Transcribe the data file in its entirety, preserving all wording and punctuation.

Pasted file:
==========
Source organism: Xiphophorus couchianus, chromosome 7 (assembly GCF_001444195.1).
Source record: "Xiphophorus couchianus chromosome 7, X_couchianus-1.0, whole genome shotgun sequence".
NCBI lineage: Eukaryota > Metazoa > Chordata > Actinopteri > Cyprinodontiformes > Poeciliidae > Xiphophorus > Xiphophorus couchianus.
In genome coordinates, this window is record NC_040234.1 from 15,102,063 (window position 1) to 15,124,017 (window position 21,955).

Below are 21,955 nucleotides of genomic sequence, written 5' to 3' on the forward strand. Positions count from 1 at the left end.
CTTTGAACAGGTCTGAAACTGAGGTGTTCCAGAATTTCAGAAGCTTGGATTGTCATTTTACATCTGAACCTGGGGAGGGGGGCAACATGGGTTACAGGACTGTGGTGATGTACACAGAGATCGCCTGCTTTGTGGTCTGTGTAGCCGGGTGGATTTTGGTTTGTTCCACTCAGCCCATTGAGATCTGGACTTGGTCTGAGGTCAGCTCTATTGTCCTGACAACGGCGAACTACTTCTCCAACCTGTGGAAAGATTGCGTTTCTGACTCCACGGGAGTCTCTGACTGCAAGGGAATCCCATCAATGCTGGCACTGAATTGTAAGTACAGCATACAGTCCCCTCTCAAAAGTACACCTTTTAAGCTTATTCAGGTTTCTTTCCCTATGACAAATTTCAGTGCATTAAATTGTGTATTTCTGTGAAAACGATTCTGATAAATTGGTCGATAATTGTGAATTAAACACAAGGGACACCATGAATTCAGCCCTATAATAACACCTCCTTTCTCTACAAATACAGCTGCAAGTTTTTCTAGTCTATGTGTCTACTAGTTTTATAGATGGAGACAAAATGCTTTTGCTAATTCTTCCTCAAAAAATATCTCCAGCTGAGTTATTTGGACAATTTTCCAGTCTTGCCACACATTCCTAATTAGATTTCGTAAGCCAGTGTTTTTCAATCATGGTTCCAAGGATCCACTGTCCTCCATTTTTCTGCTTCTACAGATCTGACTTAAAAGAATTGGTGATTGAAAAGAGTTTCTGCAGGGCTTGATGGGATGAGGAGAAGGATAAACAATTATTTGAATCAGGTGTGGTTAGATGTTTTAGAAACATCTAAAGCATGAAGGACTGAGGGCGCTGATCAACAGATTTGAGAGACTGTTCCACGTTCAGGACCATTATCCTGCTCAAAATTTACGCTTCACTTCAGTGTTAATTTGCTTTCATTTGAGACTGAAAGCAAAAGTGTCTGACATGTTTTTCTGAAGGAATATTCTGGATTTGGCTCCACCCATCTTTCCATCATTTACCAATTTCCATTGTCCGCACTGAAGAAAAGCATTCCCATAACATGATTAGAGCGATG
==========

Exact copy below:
Source organism: Xiphophorus couchianus, chromosome 7 (assembly GCF_001444195.1).
Source record: "Xiphophorus couchianus chromosome 7, X_couchianus-1.0, whole genome shotgun sequence".
NCBI lineage: Eukaryota > Metazoa > Chordata > Actinopteri > Cyprinodontiformes > Poeciliidae > Xiphophorus > Xiphophorus couchianus.
In genome coordinates, this window is record NC_040234.1 from 15,102,063 (window position 1) to 15,124,017 (window position 21,955).

Below are 21,955 nucleotides of genomic sequence, written 5' to 3' on the forward strand. Positions count from 1 at the left end.
CTTTGAACAGGTCTGAAACTGAGGTGTTCCAGAATTTCAGAAGCTTGGATTGTCATTTTACATCTGAACCTGGGGAGGGGGGCAACATGGGTTACAGGACTGTGGTGATGTACACAGAGATCGCCTGCTTTGTGGTCTGTGTAGCCGGGTGGATTTTGGTTTGTTCCACTCAGCCCATTGAGATCTGGACTTGGTCTGAGGTCAGCTCTATTGTCCTGACAACGGCGAACTACTTCTCCAACCTGTGGAAAGATTGCGTTTCTGACTCCACGGGAGTCTCTGACTGCAAGGGAATCCCATCAATGCTGGCACTGAATTGTAAGTACAGCATACAGTCCCCTCTCAAAAGTACACCTTTTAAGCTTATTCAGGTTTCTTTCCCTATGACAAATTTCAGTGCATTAAATTGTGTATTTCTGTGAAAACGATTCTGATAAATTGGTCGATAATTGTGAATTAAACACAAGGGACACCATGAATTCAGCCCTATAATAACACCTCCTTTCTCTACAAATACAGCTGCAAGTTTTTCTAGTCTATGTGTCTACTAGTTTTATAGATGGAGACAAAATGCTTTTGCTAATTCTTCCTCAAAAAATATCTCCAGCTGAGTTATTTGGACAATTTTCCAGTCTTGCCACACATTCCTAATTAGATTTCGTAAGCCAGTGTTTTTCAATCATGGTTCCAAGGATCCACTGTCCTCCATTTTTCTGCTTCTACAGATCTGACTTAAAAGAATTGGTGATTGAAAAGAGTTTCTGCAGGGCTTGATGGGATGAGGAGAAGGATAAACAATTATTTGAATCAGGTGTGGTTAGATGTTTTAGAAACATCTAAAGCATGAAGGACTGAGGGCGCTGATCAACAGATTTGAGAGACTGTTCCACGTTCAGGACCATTATCCTGCTCAAAATTTACGCTTCACTTCAGTGTTAATTTGCTTTCATTTGAGACTGAAAGCAAAAGTGTCTGACATGTTTTTCTGAAGGAATATTCTGGATTTGGCTCCACCCATCTTTCCATCATTTACCAATTTCCATTGTCCGCACTGAAGAAAAGCATTCCCATAACATGATTAGAGCGATG